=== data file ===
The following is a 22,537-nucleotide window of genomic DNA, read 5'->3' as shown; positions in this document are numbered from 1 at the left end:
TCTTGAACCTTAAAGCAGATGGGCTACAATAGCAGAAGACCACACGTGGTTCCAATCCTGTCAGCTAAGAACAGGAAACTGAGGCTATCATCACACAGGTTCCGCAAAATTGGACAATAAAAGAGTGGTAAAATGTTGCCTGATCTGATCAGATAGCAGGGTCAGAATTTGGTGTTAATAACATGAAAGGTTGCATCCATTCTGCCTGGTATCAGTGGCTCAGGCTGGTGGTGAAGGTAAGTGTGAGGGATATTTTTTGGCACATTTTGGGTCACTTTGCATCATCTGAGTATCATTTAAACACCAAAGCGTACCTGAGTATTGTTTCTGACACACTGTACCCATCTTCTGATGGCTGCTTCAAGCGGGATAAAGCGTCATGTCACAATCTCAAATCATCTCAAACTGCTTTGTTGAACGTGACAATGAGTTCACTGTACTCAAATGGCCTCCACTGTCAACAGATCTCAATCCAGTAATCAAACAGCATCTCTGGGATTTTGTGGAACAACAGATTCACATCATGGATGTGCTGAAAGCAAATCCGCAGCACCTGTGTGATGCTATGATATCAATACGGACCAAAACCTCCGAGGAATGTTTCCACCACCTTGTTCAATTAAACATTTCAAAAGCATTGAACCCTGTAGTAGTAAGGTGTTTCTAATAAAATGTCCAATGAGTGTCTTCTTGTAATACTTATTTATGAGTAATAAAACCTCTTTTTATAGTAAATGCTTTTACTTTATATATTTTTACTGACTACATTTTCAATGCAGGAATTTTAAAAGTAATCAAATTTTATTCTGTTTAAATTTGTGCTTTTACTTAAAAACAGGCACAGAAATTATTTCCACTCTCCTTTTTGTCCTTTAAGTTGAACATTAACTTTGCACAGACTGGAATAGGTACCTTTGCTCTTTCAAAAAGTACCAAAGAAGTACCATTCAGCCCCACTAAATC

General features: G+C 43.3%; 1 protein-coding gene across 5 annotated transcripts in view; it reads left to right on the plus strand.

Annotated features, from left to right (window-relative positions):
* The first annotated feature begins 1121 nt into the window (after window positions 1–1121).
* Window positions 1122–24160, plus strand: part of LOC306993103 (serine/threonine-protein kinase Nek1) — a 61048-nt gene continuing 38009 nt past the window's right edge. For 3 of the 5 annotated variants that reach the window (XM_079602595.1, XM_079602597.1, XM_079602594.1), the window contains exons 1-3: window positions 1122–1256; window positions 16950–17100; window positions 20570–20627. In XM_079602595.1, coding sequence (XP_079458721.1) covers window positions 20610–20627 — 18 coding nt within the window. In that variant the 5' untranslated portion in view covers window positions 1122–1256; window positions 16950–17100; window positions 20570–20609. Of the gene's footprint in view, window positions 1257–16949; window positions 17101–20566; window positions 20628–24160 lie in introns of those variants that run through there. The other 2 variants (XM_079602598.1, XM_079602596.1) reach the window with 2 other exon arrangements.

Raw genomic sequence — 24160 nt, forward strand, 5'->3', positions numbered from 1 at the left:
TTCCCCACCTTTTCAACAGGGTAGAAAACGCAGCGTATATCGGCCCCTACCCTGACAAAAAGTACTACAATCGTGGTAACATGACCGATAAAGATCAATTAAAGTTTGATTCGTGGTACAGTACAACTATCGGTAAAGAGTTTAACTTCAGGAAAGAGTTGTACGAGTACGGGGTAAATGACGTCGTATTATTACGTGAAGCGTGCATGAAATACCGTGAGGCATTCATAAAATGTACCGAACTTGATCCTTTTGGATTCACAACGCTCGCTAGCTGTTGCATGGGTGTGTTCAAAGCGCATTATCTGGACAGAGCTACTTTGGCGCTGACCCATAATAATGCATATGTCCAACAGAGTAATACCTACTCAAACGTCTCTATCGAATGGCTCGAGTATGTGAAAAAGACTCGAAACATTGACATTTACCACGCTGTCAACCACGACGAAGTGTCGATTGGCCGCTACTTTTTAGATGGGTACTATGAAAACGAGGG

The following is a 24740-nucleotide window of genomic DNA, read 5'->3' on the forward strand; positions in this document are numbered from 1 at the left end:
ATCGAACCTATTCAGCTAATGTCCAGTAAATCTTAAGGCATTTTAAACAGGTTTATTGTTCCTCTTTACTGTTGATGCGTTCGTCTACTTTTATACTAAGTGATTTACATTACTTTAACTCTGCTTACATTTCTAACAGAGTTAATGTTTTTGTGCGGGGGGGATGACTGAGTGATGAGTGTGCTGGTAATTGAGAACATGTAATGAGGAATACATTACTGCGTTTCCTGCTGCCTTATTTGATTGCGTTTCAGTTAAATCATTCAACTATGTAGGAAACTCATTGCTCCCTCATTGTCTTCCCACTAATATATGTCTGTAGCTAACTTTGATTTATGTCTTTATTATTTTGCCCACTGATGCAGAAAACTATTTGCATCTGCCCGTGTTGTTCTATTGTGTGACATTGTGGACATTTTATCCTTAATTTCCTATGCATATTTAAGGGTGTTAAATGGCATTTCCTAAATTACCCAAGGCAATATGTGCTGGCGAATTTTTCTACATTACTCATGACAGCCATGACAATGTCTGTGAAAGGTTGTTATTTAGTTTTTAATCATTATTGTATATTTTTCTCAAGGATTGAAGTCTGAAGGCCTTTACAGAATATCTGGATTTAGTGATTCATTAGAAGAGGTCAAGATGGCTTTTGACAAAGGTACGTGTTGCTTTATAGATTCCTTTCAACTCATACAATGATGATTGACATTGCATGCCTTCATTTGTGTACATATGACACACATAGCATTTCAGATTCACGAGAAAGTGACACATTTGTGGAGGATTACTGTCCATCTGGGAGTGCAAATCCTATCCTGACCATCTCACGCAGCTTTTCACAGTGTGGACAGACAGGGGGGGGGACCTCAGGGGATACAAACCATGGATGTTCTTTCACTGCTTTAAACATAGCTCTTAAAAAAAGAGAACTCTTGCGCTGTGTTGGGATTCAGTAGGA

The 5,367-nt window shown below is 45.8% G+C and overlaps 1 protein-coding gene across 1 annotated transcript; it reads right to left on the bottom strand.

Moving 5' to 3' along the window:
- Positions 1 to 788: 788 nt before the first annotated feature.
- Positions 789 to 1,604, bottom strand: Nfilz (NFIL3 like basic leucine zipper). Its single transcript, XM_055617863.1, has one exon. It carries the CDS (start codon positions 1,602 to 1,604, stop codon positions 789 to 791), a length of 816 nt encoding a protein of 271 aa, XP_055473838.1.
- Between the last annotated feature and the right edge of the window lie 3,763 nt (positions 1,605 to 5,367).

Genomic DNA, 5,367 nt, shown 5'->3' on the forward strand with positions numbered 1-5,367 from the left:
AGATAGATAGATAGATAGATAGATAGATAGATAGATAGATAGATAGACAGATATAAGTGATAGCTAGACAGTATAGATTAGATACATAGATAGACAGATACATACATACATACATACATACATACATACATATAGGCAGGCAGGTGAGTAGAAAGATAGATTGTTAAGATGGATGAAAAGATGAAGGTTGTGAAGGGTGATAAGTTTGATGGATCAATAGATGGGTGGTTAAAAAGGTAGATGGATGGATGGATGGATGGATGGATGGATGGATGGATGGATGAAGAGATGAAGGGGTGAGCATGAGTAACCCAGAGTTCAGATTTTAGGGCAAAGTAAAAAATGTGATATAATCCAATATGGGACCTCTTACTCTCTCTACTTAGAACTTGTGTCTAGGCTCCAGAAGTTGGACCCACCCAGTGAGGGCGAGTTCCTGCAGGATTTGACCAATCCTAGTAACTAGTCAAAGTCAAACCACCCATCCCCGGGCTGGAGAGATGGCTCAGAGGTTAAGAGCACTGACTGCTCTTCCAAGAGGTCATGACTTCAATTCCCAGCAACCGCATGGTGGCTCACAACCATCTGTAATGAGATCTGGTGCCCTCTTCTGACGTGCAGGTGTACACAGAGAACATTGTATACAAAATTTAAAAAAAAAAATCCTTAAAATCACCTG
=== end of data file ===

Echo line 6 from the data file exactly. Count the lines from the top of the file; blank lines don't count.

* Window positions 1122–24160, plus strand: part of LOC306993103 (serine/threonine-protein kinase Nek1) — a 61048-nt gene continuing 38009 nt past the window's right edge. For 3 of the 5 annotated variants that reach the window (XM_079602595.1, XM_079602597.1, XM_079602594.1), the window contains exons 1-3: window positions 1122–1256; window positions 16950–17100; window positions 20570–20627. In XM_079602595.1, coding sequence (XP_079458721.1) covers window positions 20610–20627 — 18 coding nt within the window. In that variant the 5' untranslated portion in view covers window positions 1122–1256; window positions 16950–17100; window positions 20570–20609. Of the gene's footprint in view, window positions 1257–16949; window positions 17101–20566; window positions 20628–24160 lie in introns of those variants that run through there. The other 2 variants (XM_079602598.1, XM_079602596.1) reach the window with 2 other exon arrangements.